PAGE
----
In yet another shocking data leak, three persons have been arrested in connection with the alleged data theft of nearly eight lakh students in Chennai.
The leak was brought to the notice of Chennai Police Commissioner AK Vishwanathan by the Director of Government Examinations, Vasundhra Devi. Vasundhra had alleged that a database of names, phone numbers and other details of students in Class 10, 11 and 12 had been "sold" through a website. The students had taken their examinations in March this year.
According to the complaint, the data was accessed through their schools and was sold on commercial websites. It was reportedly stolen for commercial purposes.
The theft was discovered when parents of examination candidates began receiving targeted phone calls for college admissions. The Central Crime Branch is investigating data theft, personal identity theft, cheating, as well as conspiracy.
According to the police, 39-year-old Praveen Chowdhury, the proprietor of Nari Technologies Private and 32-year-old Sudhakar of IT ACUMENS had together designed over 10 websites, where they uploaded the database of the students and sold it to private companies.
The police have found that Venkata Rao of K Square India Technologies Private Limited had purchased the details for commercial gain.
The police arrested all three on Friday.
Speaking to TNM, a senior investigating officer said, â€śWe see a pattern of such leaks taking place recently. We haven't been approached to investigate targeted messaging and advertising. The data was collected by a government agency and was leaked to a private agency. The students have to compulsorily give this information, so they canâ€™t be blamed. But they need to be careful about giving out other information.â€ť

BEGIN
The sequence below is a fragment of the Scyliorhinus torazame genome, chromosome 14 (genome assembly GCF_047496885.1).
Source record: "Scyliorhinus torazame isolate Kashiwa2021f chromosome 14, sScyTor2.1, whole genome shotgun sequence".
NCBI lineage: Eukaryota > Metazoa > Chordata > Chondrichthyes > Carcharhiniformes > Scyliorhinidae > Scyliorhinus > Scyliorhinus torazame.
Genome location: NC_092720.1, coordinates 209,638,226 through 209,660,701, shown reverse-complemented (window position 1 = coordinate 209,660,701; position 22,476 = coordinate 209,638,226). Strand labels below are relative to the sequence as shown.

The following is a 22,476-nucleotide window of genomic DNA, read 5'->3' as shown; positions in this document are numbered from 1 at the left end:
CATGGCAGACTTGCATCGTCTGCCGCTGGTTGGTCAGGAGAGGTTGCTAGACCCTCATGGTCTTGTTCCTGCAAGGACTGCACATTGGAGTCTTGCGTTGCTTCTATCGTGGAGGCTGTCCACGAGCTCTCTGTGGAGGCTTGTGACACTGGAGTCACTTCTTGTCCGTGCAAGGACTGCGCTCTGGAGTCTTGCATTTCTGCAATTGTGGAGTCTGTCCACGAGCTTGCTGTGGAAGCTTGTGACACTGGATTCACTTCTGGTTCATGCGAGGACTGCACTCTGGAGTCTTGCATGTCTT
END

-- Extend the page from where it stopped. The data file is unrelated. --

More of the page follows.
The data, estimated to be of eight lakh students, was collected by the School Education Department for issuing hall tickets and declaring results.
However, the implications of the data leak cannot be understated. Privacy activists have slammed the governmentâ€™s cyber infrastructure.
Speaking to TNM, Rohini LakshanĂ©, Director (Emerging Research) at The Bachchao Project says that a data leak of this sort puts minors at risk because a majority of the students writing Class 10 and 12 examinations are likely to be under the age of 18.
Citing the case of widespread sale of womenâ€™s mobile numbers at recharge shops in Uttar Pradesh, she says, "Their information was sold for as little as Rs 50 to men who used it to make harassing phone calls and stalk them. The leaked databases of TN students contain personally-identifiable information that would be a goldmine for such miscreants."
Rohini stresses that the impact of the leak cannot be overstated, as it puts them at risk.
â€śThe names of their schools etc are known, so they can be physically stalked as well. Even those kids who are not legally minors will still be below 20 years of age. So, they are young and vulnerable. The hall ticket might mention their gender, so it would be easy to identify girls,â€ť she says.